Hello, Princeton PSY 400 students, and welcome, lurkers!

The students in Prof. Casey Lew-Williams’ class are reading the book this week.  (You must be very good readers! Are you skimming?)  The students are going to post questions as comments on this blog entry, which I’ll answer as rapidly as possible.  It’ll be just like Reddit, but classy!  This material can be read by…… Continue reading Hello, Princeton PSY 400 students, and welcome, lurkers!

Really?

Some tweeters (hi @MiriamFein @PATSTONE55‪ @DavidWray @ManYanaEd) have asked whether the summaries of the findings about phonics and top-down guessing strategies in Chapter 11 are accurate. They are, but the book isn’t a review of the literature and so only a few representative studies are cited and discussed in detail.  Here’s some additional information.  I’ll…… Continue reading Really?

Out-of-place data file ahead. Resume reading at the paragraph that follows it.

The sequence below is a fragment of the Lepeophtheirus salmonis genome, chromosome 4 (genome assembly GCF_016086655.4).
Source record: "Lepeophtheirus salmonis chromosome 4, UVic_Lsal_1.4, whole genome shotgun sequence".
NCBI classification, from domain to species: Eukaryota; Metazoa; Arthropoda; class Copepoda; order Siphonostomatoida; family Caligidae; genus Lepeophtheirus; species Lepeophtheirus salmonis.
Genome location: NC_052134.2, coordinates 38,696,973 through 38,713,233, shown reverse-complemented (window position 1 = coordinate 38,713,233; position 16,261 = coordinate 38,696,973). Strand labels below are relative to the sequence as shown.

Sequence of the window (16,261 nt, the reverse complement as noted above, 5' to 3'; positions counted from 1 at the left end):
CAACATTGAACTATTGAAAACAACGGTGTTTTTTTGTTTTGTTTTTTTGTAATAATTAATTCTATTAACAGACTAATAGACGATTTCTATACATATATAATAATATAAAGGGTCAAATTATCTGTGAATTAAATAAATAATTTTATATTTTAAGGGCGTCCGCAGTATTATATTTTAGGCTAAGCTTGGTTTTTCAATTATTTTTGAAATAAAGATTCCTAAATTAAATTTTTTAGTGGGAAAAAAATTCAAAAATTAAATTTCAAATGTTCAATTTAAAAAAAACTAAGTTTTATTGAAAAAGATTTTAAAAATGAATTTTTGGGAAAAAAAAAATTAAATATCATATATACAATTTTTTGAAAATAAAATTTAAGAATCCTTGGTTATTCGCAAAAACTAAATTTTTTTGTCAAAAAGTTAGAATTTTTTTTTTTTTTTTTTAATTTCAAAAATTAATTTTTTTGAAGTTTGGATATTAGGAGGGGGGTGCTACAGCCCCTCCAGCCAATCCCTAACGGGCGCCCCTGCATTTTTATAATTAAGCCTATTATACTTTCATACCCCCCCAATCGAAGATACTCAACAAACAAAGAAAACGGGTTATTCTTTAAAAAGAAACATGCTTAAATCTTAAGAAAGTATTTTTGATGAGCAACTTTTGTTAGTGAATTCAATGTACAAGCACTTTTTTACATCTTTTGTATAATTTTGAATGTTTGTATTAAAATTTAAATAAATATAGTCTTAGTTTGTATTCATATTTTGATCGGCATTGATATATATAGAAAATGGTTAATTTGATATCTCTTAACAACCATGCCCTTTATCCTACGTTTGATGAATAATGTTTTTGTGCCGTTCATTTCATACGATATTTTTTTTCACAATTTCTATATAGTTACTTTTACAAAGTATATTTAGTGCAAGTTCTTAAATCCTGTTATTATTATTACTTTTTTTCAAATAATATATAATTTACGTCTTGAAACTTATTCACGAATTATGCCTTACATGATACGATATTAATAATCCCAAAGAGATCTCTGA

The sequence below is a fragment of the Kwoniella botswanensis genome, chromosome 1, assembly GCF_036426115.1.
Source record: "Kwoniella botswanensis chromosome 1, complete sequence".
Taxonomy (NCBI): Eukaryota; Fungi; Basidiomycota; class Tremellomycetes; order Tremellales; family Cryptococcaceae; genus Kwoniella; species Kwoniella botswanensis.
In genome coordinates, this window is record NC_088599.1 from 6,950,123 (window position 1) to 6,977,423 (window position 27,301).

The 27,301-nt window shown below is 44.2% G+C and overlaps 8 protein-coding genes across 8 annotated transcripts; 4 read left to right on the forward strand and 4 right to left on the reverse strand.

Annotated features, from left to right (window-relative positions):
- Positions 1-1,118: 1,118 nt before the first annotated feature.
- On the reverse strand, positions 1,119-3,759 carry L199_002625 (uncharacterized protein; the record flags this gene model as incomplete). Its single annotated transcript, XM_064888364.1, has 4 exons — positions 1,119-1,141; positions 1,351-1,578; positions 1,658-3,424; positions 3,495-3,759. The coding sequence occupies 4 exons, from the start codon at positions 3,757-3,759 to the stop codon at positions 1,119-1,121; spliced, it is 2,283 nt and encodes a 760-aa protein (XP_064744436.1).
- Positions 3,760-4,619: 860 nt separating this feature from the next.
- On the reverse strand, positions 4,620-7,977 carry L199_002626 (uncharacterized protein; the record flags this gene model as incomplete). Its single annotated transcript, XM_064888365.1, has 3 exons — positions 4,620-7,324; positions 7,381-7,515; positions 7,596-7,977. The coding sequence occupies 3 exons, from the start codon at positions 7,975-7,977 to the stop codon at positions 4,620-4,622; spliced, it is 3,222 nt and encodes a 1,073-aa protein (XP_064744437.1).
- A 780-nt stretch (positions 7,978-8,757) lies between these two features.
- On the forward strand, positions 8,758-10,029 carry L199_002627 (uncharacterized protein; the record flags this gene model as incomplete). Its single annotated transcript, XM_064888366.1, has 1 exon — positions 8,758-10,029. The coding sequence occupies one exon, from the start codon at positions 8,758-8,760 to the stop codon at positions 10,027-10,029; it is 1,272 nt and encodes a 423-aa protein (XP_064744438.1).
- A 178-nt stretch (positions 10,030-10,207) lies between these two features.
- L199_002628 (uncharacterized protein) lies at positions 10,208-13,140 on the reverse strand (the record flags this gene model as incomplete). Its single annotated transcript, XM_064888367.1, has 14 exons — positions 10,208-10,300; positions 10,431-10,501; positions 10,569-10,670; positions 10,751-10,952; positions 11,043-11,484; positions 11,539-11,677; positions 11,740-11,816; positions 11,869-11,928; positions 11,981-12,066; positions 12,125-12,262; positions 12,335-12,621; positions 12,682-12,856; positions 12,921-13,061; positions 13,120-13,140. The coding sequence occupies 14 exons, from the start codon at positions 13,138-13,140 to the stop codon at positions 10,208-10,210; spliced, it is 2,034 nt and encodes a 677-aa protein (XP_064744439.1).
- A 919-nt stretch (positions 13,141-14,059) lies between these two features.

The plural of “anecdote” is …

Every scientist has heard the adage, The plural of anecdote is not “data”. Anecdotes have scientific value—they can reveal new phenomena before they’ve been systematically studied—but they’re not facts.  They are nonetheless often treated as such, especially if several seem to make a consistent point.* Twitterer Sara Pikelet wittily observed that anecdotes are “small batch…… Continue reading The plural of “anecdote” is …

Teacher qualifications: Raise the bar, remove the bar

New K-5 teachers are underprepared for the job. There are exceptions, of course, but most programs leading to teacher certification/licensure are grossly inadequate. There’s a deeply entrenched belief that how to teach can’t be taught, and so it isn’t. Teachers are left to learn on the job, which isn’t optimal for them or for their…… Continue reading Teacher qualifications: Raise the bar, remove the bar